It would be great if you could tell me in the comment thread which books you enjoyed reading most this year. Hopefully, the next part will cover books I’ve enjoyed this year that weren’t published in 2014 while I’m also hoping to cover my favourite albums.

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On a Sunday afternoon this year, I received an email from a close friend with the simple title, ‘Dannie’. I understood at once what it meant. One of the greatest Welsh voices of the last seventy years had finally been silenced and the world seemed a poorer place.

Dannie Abse’s last collection was ‘Speak, Old Parrot’, the title itself suggesting his own awareness of his fragility. Indeed, he expected it to be his last published work as he neared his ninth decade. The first words of the first poem, ‘Talking to Myself’, suggested that this very personal poet was mining on his own meditations on age and frailty, ‘In the mildew of age/all pavements slope uphill’. It is a beautiful poem despite its subject matter. Contemplating how ‘I wasted time’ and ‘Now Time wastes me’, it ends with a desperate desire for Time be held at bay, to be spoken words of comfort, calling on his muse to be given the opportunity to continue to write, ‘Quick, quick/speak, old parrot, do I not feed you with my life?’ That final question (is it claiming a truth or is the poet doubting its veracity?) is a fitting opening to his final work. As with so much of Abse’s work, it doesn’t shy away from the darkest of subjects yet it imbues it with dignity and a desire to embrace the fullness of life.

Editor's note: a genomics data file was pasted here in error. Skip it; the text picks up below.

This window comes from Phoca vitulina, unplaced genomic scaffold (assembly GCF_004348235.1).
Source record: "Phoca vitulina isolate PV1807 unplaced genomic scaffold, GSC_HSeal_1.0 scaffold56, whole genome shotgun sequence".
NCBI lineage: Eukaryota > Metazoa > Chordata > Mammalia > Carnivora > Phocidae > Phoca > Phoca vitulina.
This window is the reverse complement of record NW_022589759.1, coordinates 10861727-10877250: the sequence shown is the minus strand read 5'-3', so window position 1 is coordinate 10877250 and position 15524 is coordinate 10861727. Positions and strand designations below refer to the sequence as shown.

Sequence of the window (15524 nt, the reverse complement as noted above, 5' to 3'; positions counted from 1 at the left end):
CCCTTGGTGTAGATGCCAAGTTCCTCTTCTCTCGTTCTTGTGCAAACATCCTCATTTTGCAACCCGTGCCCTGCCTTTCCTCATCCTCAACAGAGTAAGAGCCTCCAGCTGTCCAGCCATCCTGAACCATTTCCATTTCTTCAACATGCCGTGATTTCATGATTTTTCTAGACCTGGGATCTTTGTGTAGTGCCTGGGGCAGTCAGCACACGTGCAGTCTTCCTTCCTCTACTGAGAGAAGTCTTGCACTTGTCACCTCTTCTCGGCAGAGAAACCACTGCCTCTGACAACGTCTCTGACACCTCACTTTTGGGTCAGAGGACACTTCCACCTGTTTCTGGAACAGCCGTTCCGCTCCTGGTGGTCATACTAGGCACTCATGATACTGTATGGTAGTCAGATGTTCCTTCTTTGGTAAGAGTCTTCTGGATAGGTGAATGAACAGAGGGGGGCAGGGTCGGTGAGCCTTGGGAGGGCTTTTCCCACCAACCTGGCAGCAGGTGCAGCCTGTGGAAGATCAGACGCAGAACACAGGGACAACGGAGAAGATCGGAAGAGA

I first came seriously to Abse’s poetry through teaching. I’d leafed through his collection, ‘Welsh Retrospective’ before, was familiar with some of his most famous poems like ‘Epithalamion’ and knew that he was a Cardiff City supporter. Comparing the latter collection to Larkin’s ‘The Whitsun Weddings’ meant some proper reading was required. It also led to one of the best things about teaching, hearing others’ voices contemplating the poems, teaching me as we read along together. What was striking was how similar he was to Larkin in that he also, even in his youth, wrote about Time and change and death. However, while Larkin wrote ‘Reference Back’, the title itself suggesting a certain coldness, a detached view of his own experience visiting his mother, Abse wrote ‘A Winter Visit’; the memory is distinct, personal, a memory that is still being remembered and considered.